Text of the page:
• He chose us in him before the foundation of the world.
  • He predestined us to the adoption of sons.
  • He bought redemption through His blood.
  • He revealed the mystery of His will.
  • He provided us an inheritance.
  • He sealed us in him with the Holy Spirit of promise.
  • He made us alive in Christ.
  • He raised us up with Christ.
  • He joined us with other believers in the church.

Ephesians 4:1-6:24 answers the question, “What does God desire from us?”

  • Develop biblical unity (4:1-10).
  • Develop spiritual gifts (4:11-16).
  • Develop Christlike godliness (4:17-6:9).
  • Deploy spiritual armor (6:10-19).

The Linchpin

Ephesians 3:13-21 is the linchpin and answers the question, “How does God expect us to be able to change?”

The linchpin is Paul’s prayer. Paul prays that they would be strengthened with power in the inner person in accordance with the riches of Christ’s glory (think power).

Paul extrapolates this by looking to a three-fold outcome.

  1. First, that Christ may dwell in their hearts by faith. The Ephesians lived in a world dominated by faith and minds that dwelled on the goddess Diana. She determined their life practice. So Paul is praying that the work of the Holy Spirit will produce in the Ephesians an alternative mindset or worldview by making Christ the object of their faith—dwelling or controlling their thinking.
  1. The second desire of Paul’s prayer is that they would comprehend the love of Christ to the point that it is inexplicable (surpasses knowledge).
  1. Third, Paul prays that they would be filled with the fullness of God. Paul is praying that the power of the Holy Spirit working in the inner person would lead to an all-encompassing awareness of the love of Christ which in turn would    motivate them to obedience (putting off the old man and putting on the new man) by the mind renewal that comes from Christ’s indwelling.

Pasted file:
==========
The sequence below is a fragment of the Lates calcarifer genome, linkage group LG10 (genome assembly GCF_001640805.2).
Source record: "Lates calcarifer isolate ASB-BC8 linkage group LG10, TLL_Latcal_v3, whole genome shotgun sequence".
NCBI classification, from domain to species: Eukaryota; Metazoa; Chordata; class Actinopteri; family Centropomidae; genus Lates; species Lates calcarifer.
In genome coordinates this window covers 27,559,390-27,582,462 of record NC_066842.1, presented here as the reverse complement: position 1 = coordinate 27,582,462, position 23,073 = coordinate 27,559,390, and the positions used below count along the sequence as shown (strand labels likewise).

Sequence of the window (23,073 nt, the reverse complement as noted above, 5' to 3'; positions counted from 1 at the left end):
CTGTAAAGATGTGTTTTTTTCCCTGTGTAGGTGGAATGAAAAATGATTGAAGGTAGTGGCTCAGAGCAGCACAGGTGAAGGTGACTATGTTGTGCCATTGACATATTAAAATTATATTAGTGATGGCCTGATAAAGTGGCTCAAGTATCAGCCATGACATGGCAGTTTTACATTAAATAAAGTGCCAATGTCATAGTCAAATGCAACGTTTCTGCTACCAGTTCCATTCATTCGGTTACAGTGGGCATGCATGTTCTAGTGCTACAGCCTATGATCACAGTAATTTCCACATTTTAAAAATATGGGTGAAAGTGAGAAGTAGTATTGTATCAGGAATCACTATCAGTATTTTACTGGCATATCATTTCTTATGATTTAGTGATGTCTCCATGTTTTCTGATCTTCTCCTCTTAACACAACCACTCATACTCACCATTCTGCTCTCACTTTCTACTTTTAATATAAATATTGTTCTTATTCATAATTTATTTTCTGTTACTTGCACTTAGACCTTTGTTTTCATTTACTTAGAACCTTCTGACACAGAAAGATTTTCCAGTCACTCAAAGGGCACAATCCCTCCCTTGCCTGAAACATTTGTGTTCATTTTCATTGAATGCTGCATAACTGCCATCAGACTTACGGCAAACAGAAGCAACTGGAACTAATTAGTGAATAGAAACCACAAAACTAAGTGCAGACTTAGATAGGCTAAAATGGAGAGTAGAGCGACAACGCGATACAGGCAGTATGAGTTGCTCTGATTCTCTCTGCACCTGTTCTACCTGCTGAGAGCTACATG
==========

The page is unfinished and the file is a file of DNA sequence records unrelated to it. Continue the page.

So, here is what happened in my quiet time. The Holy Spirit focused me on the linchpin. In a very dramatic way, after practicing biblical counseling formally since 1969, I was shaken to the core of my being with the incredible simplicity of my and my counselees’ dependence upon the Holy Spirit to effectively implement Ephesians 4-6 in the counselees’ lives as they grasp what God has done for them outlined in Ephesians 1:1-3:13.

The result has been that this Pauline prayer now resides under the glass at my counseling desk. It has been become my daily reminder to humbly seek God asking both for wisdom for myself and the work of the Holy Spirit in my counselees’ lives even as Paul prayed for this Ephesian church. If the apostle Paul desired and needed to pray this prayer, then certainly I do. May God encourage you to do the same as you engage your counselees and their world, a world not unlike Paul’s world.

Join the Conversation

How would it impact your life and ministry if Paul’s prayer in Ephesians 3:13-21 became your “linchpin” prayer?